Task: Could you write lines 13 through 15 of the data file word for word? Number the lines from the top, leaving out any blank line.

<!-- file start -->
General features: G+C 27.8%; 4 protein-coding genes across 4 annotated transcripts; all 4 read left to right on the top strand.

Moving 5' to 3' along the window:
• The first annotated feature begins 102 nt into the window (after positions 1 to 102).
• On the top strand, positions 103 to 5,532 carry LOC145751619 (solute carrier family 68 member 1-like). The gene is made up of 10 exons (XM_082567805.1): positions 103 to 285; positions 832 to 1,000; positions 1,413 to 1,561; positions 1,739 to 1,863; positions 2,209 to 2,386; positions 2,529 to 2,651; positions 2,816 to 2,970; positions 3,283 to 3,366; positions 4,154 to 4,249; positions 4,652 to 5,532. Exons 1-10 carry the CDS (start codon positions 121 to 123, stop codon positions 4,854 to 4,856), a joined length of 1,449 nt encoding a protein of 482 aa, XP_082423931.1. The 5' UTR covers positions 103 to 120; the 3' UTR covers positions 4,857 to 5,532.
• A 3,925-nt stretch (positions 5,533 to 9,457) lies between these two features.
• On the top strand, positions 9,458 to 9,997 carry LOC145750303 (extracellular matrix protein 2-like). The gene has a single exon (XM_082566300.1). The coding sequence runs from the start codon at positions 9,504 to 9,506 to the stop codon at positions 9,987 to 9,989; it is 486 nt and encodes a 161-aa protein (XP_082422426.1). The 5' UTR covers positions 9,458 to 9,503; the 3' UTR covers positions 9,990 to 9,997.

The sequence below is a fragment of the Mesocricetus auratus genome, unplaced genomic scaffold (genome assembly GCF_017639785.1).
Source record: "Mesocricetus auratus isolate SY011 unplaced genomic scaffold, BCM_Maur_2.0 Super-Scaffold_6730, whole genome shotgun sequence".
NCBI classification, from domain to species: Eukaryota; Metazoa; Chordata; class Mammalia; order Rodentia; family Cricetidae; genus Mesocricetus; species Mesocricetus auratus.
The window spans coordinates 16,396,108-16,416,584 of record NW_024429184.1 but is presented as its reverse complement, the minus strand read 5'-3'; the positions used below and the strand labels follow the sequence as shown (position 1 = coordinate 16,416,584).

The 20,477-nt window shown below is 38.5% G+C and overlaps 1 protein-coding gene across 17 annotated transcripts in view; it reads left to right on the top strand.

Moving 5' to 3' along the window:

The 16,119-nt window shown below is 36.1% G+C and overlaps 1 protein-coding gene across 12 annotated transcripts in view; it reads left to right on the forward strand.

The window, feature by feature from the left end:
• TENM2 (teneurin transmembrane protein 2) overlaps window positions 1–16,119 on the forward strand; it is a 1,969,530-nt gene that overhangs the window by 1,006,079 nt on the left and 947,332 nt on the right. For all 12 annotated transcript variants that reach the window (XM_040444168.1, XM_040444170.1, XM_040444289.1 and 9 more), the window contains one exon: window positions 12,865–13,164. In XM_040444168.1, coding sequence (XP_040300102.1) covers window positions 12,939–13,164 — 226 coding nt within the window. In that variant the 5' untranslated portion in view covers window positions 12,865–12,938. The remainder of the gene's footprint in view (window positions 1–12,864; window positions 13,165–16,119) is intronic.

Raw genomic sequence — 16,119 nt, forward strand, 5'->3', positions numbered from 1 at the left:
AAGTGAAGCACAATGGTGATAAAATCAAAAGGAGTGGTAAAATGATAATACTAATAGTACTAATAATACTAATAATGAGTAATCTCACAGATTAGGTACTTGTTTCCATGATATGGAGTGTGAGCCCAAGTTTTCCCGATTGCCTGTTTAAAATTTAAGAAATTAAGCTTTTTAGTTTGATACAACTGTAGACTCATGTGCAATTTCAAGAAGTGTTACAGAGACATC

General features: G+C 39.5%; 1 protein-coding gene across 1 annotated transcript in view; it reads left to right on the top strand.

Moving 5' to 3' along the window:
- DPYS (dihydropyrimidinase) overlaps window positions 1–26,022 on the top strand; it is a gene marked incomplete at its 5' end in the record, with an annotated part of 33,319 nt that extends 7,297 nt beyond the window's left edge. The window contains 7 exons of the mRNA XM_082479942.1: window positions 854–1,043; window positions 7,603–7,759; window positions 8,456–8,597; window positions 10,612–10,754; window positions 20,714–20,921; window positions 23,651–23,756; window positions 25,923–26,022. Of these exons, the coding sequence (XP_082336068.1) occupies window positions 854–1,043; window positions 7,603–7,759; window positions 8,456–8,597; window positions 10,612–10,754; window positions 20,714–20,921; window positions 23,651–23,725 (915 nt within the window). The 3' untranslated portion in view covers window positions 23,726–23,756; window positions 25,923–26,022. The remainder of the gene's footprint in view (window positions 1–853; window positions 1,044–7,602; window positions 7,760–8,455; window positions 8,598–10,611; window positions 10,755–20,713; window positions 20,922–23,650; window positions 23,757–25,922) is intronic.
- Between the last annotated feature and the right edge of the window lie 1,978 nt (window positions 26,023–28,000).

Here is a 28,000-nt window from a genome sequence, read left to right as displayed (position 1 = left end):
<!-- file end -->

The 16,119-nt window shown below is 36.1% G+C and overlaps 1 protein-coding gene across 12 annotated transcripts in view; it reads left to right on the forward strand.

The window, feature by feature from the left end:
• TENM2 (teneurin transmembrane protein 2) overlaps window positions 1–16,119 on the forward strand; it is a 1,969,530-nt gene that overhangs the window by 1,006,079 nt on the left and 947,332 nt on the right. For all 12 annotated transcript variants that reach the window (XM_040444168.1, XM_040444170.1, XM_040444289.1 and 9 more), the window contains one exon: window positions 12,865–13,164. In XM_040444168.1, coding sequence (XP_040300102.1) covers window positions 12,939–13,164 — 226 coding nt within the window. In that variant the 5' untranslated portion in view covers window positions 12,865–12,938. The remainder of the gene's footprint in view (window positions 1–12,864; window positions 13,165–16,119) is intronic.